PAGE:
Indigenous people are disproportionately represented among the destitute; they constitute approximately five per cent of the world's population, but make up 15 per cent of the world's poor. The majority of them have historically faced social exclusion and marginalisation. Their levels of access to adequate health and education services are well below national averages. And they are especially vulnerable to the consequences of environmental degradation.
The 2nd replenishment meeting of the Global Environment Facility (GEF) Trust Fund (GEF-7) was held earlier this month in Addis Ababa, Ethiopia, discussing the future direction of the GEF to tackle the drivers of environmental degradation.
The two-day meeting opened October 4 with a keynote address by Dr. Gemedo Dalle, Minister of the Environment for Ethiopia, who highlighted his country’s sustainable development plans, and “commitment to support the vison and objectives of the GEF”.
The Global Environment Facility is a knowledge-based organization in which evaluation is central to accountability, results and learning. For it to be truly useful, it must respond to changes both in the external landscape in which the Facility operates and in internal modus operandi. During the Facility’s 7th Replenishment process, the Independent Evaluation Office is completing its sixth Comprehensive Evaluation under the theme ‘the Global Environment Facility in the Changing Landscape of Environmental Finance’.
More than just a financial mechanism or a partnership agreement, the Global Environment Facility sits at the very heart of global action to protect and restore our environment. This edition of Our Planet looks at the work of the Facility, which for more than a quarter century has driven catalytic change, enabling progress on the world’s most pressing environmental challenges.
The Earth Summit in Rio de Janeiro, Brazil, in 1992 was an historic moment for our planet, producing the United Nations Framework Convention on Climate Change and the Convention on Biological Diversity in addition to the Rio Declaration. Bhutan, under the far-sighted leadership of our monarchs, was one of the early countries to welcome and support both agreements to help tackle the world's most pressing environmental problems.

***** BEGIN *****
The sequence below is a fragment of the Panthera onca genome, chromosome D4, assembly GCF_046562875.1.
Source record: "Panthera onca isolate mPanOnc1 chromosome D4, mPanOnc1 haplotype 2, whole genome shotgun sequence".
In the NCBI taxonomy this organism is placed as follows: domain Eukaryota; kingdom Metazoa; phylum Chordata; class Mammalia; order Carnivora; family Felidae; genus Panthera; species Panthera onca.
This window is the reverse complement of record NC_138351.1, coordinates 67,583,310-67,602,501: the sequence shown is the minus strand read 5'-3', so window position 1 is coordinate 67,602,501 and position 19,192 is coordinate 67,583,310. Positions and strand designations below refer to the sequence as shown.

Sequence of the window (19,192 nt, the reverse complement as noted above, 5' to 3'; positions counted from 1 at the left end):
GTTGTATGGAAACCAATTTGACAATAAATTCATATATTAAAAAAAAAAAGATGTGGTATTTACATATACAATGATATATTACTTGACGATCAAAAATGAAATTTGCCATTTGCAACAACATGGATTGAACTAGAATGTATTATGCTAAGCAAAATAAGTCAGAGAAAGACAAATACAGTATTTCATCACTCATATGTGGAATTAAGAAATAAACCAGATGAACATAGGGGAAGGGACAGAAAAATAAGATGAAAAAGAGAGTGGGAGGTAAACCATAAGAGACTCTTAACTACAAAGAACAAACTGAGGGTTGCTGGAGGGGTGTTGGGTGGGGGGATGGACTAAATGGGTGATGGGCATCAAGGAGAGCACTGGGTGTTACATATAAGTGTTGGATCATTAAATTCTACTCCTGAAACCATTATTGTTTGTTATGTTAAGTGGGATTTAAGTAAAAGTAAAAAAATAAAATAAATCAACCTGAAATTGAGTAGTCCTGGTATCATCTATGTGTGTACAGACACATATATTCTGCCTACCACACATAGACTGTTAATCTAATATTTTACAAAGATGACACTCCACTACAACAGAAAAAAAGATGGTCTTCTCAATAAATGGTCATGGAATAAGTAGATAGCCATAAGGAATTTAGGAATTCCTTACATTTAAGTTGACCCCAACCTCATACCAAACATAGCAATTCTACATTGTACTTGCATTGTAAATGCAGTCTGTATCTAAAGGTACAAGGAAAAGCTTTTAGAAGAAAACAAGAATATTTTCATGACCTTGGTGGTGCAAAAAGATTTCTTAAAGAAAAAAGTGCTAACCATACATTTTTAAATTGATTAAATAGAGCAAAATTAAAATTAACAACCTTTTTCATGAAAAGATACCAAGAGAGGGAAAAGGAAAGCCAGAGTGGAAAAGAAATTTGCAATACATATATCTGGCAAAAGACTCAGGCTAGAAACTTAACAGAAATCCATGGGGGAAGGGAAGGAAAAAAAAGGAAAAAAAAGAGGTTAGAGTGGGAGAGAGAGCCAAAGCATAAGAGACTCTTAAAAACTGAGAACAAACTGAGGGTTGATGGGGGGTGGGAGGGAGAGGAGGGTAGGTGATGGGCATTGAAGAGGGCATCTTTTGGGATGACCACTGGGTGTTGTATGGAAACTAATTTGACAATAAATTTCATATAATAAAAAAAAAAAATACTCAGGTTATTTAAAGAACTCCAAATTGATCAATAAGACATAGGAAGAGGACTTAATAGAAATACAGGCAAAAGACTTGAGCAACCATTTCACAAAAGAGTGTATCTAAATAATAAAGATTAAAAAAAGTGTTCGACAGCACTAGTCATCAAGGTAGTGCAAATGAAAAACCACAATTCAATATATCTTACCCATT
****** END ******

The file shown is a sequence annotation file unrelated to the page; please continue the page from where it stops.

Many may think us an unlikely pair – Republican Representative from Nebraska, in the heartland of America, and a progressive Democratic Senator from Rhode Island, the Ocean State. However, we have come together as Co-Chairs in the United States Congressional International Conservation Caucus because we share a conviction that good natural resource management is fundamental to building a strong economy, bolstering national security, and protecting public health.
As stretch targets for the world, the Sustainable Development Goals offer a game plan for harmonizing the demands of a fast-growing human population with a dwindling finite natural resource base. Business, government and civil society need to work together in radically new ways to meet them.
Here’s a prediction: planetary intelligence could emerge on Earth by 2050. “Hold on,” you might say, “that has emerged already, right? Homo Sapiens.” No. What we have is a technologically advanced civilization. There is a subtle difference.
There is no doubt that science is increasingly expanding our knowledge of the problem of environmental degradation (including our role in it) and the extent to which it affects our ability to continually improve our living conditions.
Since the Global Environment Facility was established more than 25 years ago, the global dimension of environmental challenges has become increasingly evident. Scientists tell us that our 'planetary boundaries', the bio-physical processes that determine the stability and resilience of the Earth, are being pushed to their limit or overstepped, with high risks of severely jeopardizing the very base that has allowed our societies to thrive over the past 10,000 years. Especially in developing countries, environmental degradation is imperiling, if not sweeping away, development achievements.